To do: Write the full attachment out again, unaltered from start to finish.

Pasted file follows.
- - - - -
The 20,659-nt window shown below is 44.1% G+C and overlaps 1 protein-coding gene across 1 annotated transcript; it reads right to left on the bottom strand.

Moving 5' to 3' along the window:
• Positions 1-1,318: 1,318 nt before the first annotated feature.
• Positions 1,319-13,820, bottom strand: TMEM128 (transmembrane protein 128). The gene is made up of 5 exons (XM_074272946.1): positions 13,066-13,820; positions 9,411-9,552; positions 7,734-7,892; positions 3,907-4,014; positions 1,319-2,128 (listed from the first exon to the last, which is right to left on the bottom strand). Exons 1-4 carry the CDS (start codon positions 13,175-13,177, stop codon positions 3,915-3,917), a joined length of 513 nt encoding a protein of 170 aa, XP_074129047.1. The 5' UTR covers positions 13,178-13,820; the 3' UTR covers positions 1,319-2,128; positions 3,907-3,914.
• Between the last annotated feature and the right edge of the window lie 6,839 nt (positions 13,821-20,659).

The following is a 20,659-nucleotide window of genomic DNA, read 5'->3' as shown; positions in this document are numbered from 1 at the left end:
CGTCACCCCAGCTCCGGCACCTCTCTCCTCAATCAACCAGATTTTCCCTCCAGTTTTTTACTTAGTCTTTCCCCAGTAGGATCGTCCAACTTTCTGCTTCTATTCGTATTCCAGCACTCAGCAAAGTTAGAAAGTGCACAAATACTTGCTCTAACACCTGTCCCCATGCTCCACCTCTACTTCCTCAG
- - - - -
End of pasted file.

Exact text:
The 20,659-nt window shown below is 44.1% G+C and overlaps 1 protein-coding gene across 1 annotated transcript; it reads right to left on the bottom strand.

Moving 5' to 3' along the window:
• Positions 1-1,318: 1,318 nt before the first annotated feature.
• Positions 1,319-13,820, bottom strand: TMEM128 (transmembrane protein 128). The gene is made up of 5 exons (XM_074272946.1): positions 13,066-13,820; positions 9,411-9,552; positions 7,734-7,892; positions 3,907-4,014; positions 1,319-2,128 (listed from the first exon to the last, which is right to left on the bottom strand). Exons 1-4 carry the CDS (start codon positions 13,175-13,177, stop codon positions 3,915-3,917), a joined length of 513 nt encoding a protein of 170 aa, XP_074129047.1. The 5' UTR covers positions 13,178-13,820; the 3' UTR covers positions 1,319-2,128; positions 3,907-3,914.
• Between the last annotated feature and the right edge of the window lie 6,839 nt (positions 13,821-20,659).

The following is a 20,659-nucleotide window of genomic DNA, read 5'->3' as shown; positions in this document are numbered from 1 at the left end:
CGTCACCCCAGCTCCGGCACCTCTCTCCTCAATCAACCAGATTTTCCCTCCAGTTTTTTACTTAGTCTTTCCCCAGTAGGATCGTCCAACTTTCTGCTTCTATTCGTATTCCAGCACTCAGCAAAGTTAGAAAGTGCACAAATACTTGCTCTAACACCTGTCCCCATGCTCCACCTCTACTTCCTCAG